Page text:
Old Coast, New Coast: Sausalito, California
Where the marginalized, the outsized—and the at times fictionalized—characters of the San Francisco Bay area lived, circa the 1960s.
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Richardson Bay in Sausalito, California, is many things: a floating neighborhood of over 250 domiciles, an icon of the 20th-century counterculture movement, and a place to buy expensive art. It’s a place people write about and sing about, although none have composed the opera. Yet. (Proposed title: Raucous-ito.)
The modern story begins at the end of the Second World War when the demand for naval vessels fell and the Richardson Bay shipwrights working for the United States Navy packed up. Struggling artists took advantage of the void to fashion a fleet of their own: unique and artistic floating homes. These bohemians, beatniks of the 1950s and early 1960s, commandeered and repurposed old ferries and barges, salvaging the shipwrights’ abandoned lumber and steel to build whimsical homes: a floating Taj Mahal and towering pagodas, for example. The wild energy drew some offbeat personalities to Sausalito waters—author Shel Silverstein, surrealist painter Gordon Onslow Ford, and, yes, Otis Redding, who conceived the hit song Sittin’ on the Dock of the Bay while sitting on the dock of a rented float home in 1967. The first few lines captured the zeitgeist of a new era and were an earthy rendition of psychologist Timothy Leary’s 1966 call to drop acid and “turn on, tune in, drop out.” At Richardson Bay, simply sitting on the dock all day, every day, was okay.
Despite all the peace, love, and understanding, the utter cultural chaos of the 1960s and 1970s led to a revolt—not on the docks but among the landlubbers from the surrounding neighborhood. The “Hill People” complained about the eyesore created by the cobbled-together boats and float homes. The crime of living rent-free grated on others, mostly developers. The “houseboat wars” brought out the worst in everyone: the city threatened to set fire to some of the barges, and some inhabitants, according to a 2014 radio documentary, poured barrels full of poop onto raiding police officers.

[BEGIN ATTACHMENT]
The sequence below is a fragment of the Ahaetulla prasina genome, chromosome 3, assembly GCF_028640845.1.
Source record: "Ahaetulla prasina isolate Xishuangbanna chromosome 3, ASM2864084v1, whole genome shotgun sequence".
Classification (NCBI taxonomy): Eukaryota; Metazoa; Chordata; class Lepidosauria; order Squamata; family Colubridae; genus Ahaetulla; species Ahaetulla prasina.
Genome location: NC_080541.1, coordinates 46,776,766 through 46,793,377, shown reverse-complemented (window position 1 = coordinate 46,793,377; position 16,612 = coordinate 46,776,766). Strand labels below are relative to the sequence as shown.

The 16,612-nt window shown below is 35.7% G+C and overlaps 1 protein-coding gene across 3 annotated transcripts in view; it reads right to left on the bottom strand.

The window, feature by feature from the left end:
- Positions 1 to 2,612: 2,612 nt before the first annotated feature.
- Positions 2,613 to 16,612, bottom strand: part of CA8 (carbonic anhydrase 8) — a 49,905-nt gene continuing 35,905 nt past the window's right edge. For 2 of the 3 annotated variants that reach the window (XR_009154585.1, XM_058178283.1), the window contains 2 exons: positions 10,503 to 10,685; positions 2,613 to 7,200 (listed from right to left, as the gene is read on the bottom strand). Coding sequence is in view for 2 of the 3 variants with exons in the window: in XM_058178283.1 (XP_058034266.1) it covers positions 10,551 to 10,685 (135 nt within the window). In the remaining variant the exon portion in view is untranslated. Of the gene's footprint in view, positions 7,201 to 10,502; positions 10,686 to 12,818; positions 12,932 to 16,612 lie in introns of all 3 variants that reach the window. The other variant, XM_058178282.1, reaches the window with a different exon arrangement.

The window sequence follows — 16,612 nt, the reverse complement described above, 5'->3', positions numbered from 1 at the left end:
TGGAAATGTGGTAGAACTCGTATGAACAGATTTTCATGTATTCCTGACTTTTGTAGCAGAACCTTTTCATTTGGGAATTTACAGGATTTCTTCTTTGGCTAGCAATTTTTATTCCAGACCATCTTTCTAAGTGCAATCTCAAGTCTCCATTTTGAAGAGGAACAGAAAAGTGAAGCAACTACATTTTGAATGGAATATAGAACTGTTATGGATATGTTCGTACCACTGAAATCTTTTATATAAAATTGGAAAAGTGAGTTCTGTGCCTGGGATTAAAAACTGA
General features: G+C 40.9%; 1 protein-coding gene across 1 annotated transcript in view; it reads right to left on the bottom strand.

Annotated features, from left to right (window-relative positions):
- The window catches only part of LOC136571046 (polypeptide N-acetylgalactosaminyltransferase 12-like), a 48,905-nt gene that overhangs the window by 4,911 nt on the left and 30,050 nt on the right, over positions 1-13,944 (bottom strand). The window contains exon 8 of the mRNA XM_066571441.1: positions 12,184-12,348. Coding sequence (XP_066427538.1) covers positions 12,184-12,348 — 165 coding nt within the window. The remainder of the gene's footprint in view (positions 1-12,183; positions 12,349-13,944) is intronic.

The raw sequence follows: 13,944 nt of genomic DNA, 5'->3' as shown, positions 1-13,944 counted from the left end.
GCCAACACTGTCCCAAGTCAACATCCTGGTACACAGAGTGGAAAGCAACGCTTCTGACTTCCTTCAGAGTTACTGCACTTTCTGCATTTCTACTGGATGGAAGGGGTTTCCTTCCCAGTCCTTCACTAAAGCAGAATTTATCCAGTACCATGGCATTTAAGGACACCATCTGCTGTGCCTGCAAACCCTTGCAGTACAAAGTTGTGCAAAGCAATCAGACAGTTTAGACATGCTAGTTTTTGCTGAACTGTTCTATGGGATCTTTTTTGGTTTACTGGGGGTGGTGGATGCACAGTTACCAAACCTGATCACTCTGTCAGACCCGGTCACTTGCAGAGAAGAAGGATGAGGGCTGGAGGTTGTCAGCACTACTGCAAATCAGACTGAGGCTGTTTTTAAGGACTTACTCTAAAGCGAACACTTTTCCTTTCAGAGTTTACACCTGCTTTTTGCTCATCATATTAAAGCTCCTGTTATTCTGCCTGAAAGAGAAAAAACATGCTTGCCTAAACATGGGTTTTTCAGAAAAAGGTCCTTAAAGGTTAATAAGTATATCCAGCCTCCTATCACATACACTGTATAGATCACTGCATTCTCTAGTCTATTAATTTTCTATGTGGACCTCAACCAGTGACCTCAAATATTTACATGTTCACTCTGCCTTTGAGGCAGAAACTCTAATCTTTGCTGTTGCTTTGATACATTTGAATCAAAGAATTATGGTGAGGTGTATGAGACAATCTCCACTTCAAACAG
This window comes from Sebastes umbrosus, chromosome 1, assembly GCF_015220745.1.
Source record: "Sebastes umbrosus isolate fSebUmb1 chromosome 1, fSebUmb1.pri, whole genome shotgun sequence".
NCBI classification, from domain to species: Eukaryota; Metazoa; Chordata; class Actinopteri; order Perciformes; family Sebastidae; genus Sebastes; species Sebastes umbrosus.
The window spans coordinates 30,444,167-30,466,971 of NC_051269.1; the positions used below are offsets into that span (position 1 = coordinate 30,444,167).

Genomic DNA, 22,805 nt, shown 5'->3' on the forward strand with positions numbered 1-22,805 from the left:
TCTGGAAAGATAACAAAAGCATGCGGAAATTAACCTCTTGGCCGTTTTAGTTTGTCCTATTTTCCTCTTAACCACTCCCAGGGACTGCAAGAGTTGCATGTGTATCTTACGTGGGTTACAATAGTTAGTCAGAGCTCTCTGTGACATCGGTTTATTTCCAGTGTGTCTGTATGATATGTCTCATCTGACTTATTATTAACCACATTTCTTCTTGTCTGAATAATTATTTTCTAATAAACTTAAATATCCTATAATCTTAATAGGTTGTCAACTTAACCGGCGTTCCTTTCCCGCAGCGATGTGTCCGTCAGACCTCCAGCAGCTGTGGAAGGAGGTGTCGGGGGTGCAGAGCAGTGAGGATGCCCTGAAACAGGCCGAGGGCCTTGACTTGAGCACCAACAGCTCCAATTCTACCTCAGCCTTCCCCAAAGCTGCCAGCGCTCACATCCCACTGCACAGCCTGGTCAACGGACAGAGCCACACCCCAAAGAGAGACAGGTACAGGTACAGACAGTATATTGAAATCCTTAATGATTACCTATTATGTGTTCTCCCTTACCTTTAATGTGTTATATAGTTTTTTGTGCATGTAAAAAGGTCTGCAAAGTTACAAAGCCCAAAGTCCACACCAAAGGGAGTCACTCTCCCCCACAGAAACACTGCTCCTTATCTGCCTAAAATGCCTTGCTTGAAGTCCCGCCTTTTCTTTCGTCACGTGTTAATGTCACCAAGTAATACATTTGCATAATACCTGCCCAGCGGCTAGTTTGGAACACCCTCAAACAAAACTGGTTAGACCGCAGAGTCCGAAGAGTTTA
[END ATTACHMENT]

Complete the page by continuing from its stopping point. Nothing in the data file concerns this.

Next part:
Some dock residents retreated. Others hung on and formed the Gates Cooperative—its one rickety dock was the last stronghold of the unconventional, and the dwellings were a glaring contrast to the hundreds of upscale (or at least up-to-code) float homes that rose around Richardson Bay over the years. By the early 21st century, the cooperative had 38 floating homes and a legacy of lawlessness; within such an affluent area, it was also a constant reminder that people deserve affordable housing.
In 2014, after over two decades of wrangling with residents in the courts, the city began to rehabilitate or dismantle and rebuild the Gates Cooperative’s float homes. Some of the float homes will moor at a new dock. Others will slip into existing docks. By 2016, each of the homes—officially designated low-income—will comply with building codes.
Today, the Richardson Bay float homes have a website, the homeowners host an annual open house for the curious costing $45 per person (some of the proceeds benefit local non-profits), and the Sausalito Art Festival—now in its 63rd year—features premium wine along with art. The beatniks and the hippies have grown up.